CHASKA, Minn. — Hazeltine National is long, playing 6,807 yards on Friday during the second round of the KPMG Women’s PGA Championship. As such, it was expected to be the perfect course for the LPGA Tour’s longer hitters. Lydia Ko is not one of those hitters, yet the 22-year-old former World No. 1 stands tied for third after two rounds, posting a two-under 70 on Friday.
Ko has averaged 251 yards off the tee in 2019, ranking No. 138 in distance. But she insisted that you don't necessarily need to hit it the farthest to score on the Robert Trent Jones course. Instead, she says, accuracy off the tee is more important. And since she’s 68 percent of fairways in the first two rounds, she might be on to something.
Part of her good ball-striking could be from the instruction she has been getting over the past couple weeks from David Whelan, the same coach who works with Jessica and Nelly Korda, among others, and the latest set of eyes Ko has used to help with her swing.
“He’s getting me to understand my swing a little bit more so that even if he’s not there, I’m still able to figure it out,” said Ko, who opened on Thursday with a one-under 71. “It’s just trying to get a few key points just to make sure that I can think about it, but not think about it too much, and when I’m out on the golf course and swinging freer then I think those are probably the basics. [I’m] just making sure that every shot I hit I’m hitting with confidence and not worrying about it.”
Ko had previously been working with Ted Oh, but parted ways with him in April shortly after the ANA Inspiration. Prior to connecting with Oh at the start of the 2018 season, Ko worked for a year with Gary Gilchrist and for three years before that with David Leadbetter after using Guy Wilson as her coach as an amateur.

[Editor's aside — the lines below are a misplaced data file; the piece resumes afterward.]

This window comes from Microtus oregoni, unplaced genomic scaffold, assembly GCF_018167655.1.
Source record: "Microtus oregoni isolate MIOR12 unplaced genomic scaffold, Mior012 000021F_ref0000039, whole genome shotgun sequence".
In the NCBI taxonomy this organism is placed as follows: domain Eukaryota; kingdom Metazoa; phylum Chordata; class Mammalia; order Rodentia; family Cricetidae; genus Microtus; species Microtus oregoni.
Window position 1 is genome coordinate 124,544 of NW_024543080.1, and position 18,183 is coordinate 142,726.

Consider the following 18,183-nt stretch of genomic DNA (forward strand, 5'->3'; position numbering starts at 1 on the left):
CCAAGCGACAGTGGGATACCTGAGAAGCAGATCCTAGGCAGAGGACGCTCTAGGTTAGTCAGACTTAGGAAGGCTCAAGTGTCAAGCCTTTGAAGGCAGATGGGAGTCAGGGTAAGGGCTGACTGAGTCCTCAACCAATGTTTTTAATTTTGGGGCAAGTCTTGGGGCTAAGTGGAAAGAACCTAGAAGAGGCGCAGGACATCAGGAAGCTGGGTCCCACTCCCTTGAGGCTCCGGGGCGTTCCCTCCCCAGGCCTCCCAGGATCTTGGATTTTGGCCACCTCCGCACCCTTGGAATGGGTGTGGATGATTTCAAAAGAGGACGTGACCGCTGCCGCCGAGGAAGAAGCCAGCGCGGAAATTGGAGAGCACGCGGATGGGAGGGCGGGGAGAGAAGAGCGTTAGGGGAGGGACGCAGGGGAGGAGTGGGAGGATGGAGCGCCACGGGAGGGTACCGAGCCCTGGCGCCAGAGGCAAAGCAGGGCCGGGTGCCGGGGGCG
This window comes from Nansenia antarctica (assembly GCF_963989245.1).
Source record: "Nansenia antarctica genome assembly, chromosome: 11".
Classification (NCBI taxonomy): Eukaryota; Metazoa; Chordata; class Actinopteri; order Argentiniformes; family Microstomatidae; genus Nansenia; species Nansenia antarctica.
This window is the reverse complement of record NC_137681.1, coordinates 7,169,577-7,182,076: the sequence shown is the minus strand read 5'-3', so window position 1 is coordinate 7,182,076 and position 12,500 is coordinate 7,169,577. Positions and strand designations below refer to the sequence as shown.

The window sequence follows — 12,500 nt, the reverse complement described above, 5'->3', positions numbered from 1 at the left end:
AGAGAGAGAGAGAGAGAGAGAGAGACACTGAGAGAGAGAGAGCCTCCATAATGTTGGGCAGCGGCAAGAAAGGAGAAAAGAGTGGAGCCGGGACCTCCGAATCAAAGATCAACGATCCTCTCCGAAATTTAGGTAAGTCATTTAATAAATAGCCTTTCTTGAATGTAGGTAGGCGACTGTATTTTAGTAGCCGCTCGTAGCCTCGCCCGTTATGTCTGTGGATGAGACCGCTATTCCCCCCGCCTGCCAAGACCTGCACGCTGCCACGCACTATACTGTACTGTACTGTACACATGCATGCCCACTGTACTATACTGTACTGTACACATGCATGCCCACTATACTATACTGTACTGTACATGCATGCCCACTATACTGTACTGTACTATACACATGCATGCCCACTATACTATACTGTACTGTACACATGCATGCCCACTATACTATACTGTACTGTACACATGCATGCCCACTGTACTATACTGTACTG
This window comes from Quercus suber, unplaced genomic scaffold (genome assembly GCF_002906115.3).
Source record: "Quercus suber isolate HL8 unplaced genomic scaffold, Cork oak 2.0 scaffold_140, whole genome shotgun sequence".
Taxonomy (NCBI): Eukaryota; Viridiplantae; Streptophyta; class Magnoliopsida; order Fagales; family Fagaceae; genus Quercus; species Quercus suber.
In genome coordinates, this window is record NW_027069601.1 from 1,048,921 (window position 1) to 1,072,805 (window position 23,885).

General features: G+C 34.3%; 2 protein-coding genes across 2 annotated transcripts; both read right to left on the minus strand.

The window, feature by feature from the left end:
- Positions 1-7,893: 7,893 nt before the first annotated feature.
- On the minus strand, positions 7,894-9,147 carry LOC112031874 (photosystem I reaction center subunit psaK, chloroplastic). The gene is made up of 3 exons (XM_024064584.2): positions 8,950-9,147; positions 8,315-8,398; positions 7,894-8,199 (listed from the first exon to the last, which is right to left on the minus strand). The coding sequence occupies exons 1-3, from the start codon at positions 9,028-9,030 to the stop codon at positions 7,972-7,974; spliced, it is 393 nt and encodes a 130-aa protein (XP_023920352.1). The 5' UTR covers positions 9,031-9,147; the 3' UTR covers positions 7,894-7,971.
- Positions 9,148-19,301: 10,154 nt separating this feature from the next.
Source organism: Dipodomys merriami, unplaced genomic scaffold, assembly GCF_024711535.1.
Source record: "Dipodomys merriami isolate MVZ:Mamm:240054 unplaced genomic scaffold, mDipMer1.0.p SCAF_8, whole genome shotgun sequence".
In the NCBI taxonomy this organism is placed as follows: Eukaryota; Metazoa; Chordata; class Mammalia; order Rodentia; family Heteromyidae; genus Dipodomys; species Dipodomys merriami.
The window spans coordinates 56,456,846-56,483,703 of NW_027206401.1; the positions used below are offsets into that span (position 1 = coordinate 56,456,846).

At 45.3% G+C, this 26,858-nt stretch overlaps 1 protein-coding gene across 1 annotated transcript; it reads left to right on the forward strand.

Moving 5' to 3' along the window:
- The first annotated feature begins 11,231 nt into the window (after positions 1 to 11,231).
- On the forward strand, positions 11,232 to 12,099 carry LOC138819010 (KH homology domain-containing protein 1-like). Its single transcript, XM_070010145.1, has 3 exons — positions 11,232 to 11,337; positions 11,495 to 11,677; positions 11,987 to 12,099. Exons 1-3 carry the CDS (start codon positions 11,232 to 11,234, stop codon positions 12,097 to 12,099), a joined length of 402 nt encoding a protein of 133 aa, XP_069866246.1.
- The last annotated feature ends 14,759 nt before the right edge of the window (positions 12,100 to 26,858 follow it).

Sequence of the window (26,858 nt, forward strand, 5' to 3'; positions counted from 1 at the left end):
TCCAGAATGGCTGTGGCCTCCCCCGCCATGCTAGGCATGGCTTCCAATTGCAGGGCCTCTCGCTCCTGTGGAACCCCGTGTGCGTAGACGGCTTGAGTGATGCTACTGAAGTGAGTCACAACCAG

Another key to scoring if you’re not terribly long, is putting. And Ko looked great on the greens on Friday, needing just 26 putts. There are two aspects of her putting that she thinks are working in her favor. One, she’s not standing over the ball as long. Two, she tells herself on each putt that she's the best putter in the world.
“Whether it goes in or not, that’s another thing,” Ko said. “I think that kind of helps me get my mind away from, Hey, is this going to go in or not? At the end of the day all I can do is put a good stroke on it.”
After two rounds, Ko sits three behind leader Hannah Green of Australia. Ko is tied with Sung Hyun Park, while Ariya Jutanugarn is alone in second at four under. This is the first time Green has led a major, and each of the three players within four shots of the lead have won two majors in their careers, setting up the potential for an interesting weekend.
One Ko hopes she can play a big part in.